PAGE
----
Large, inhalable particles are present in the workplace, yet few instruments exist to count and size such particles in situ. Inhalable aerosol exposure can be evaluated using mass-based samplers such as the IOM or Button sampler, but these devices do not provide information on particle size distributions. Size-resolved samplers such as cascade impactors or the Aerodynamic Particle Sizer are limited to particle sizes<20 micrometers (μm) due to difficulties with particle aspiration and transmission losses.
Inhalable particles are defined as those that penetrate into the head airway region and beyond. Ogden and Birkett (Ogden and Birkett 1975) were the first to present the idea of the human head as a blunt aerosol sampler and to demonstrate that the head does not effectively inhale particles of all sizes. The inhalable particulate mass (IPM) criterion was subsequently developed to describe the fractional sampling efficiency of the human head (the inhaled fraction, or IF) as a function of particle aerodynamic diameter:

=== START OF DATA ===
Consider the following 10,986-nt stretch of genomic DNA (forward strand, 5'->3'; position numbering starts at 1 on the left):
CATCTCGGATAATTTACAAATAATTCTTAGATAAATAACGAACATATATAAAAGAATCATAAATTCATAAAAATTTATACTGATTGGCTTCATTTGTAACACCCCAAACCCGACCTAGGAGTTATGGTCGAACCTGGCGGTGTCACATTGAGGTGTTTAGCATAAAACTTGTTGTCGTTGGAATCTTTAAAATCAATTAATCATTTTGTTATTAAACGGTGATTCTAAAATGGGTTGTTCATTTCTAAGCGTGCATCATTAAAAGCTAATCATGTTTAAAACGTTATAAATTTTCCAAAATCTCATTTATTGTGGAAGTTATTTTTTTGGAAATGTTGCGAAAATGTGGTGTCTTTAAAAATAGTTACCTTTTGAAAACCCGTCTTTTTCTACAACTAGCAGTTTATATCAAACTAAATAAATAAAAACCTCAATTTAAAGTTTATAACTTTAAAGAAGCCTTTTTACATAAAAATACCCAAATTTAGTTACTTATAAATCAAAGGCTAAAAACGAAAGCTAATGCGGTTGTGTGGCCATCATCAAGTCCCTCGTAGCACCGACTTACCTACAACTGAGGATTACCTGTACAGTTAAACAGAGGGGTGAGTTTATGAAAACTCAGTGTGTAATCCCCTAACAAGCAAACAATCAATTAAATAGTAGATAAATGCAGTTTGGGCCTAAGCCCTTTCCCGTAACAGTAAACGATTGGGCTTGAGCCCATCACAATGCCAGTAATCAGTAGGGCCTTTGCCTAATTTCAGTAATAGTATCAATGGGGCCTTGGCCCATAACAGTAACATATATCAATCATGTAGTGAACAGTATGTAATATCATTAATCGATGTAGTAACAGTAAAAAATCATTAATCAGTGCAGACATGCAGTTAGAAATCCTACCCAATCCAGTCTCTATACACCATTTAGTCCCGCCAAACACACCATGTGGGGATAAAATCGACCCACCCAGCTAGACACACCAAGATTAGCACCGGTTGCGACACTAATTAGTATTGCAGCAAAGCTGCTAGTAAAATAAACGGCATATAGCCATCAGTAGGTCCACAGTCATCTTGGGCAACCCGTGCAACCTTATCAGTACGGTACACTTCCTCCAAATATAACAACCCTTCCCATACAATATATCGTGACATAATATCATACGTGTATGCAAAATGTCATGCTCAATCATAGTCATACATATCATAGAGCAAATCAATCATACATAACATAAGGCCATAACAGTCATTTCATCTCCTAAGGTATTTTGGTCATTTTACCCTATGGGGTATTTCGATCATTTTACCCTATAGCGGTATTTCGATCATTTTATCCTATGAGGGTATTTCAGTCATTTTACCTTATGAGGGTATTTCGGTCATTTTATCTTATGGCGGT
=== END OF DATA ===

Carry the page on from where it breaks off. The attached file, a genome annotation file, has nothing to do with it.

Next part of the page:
IF=0.5*(1+exp(−0.06*d ae)  (1)
for wind speeds<4 m s−1 and particles<100 μm (Soderholm 1989).
Exposure to inhalable aerosols is traditionally assessed using time-integrated personal samplers with gravimetric analyses to determine dust concentration (Eller and Cassinelli 1994). The 37-mm cassette is the most commonly used personal sampler in the US for industrial hygiene sampling. However, the 37-mm cassette under-samples large particles (>20 μm), relative to the human head (Kenny et al. 1999; Kenny et al. 1997). Compared with the 37-mm cassette, the IOM and Button samplers have sampling efficiencies that better match the IPM criterion (Grinshpun et al. 1995; Kalatoor et al. 1995; Mark and Vincent 1986). All of these size-selective samplers are limited; they do not report size distributions, only mass concentrations. Instruments capable of reporting the size distribution of aerosols exist, such as the Aerodynamic Particle Sizer (APS), Scanning Mobility Particle Sizer (SMPS) and various cascade impactors; however, these instruments are limited to particle sizes less than about 20 μm in aerodynamic diameter.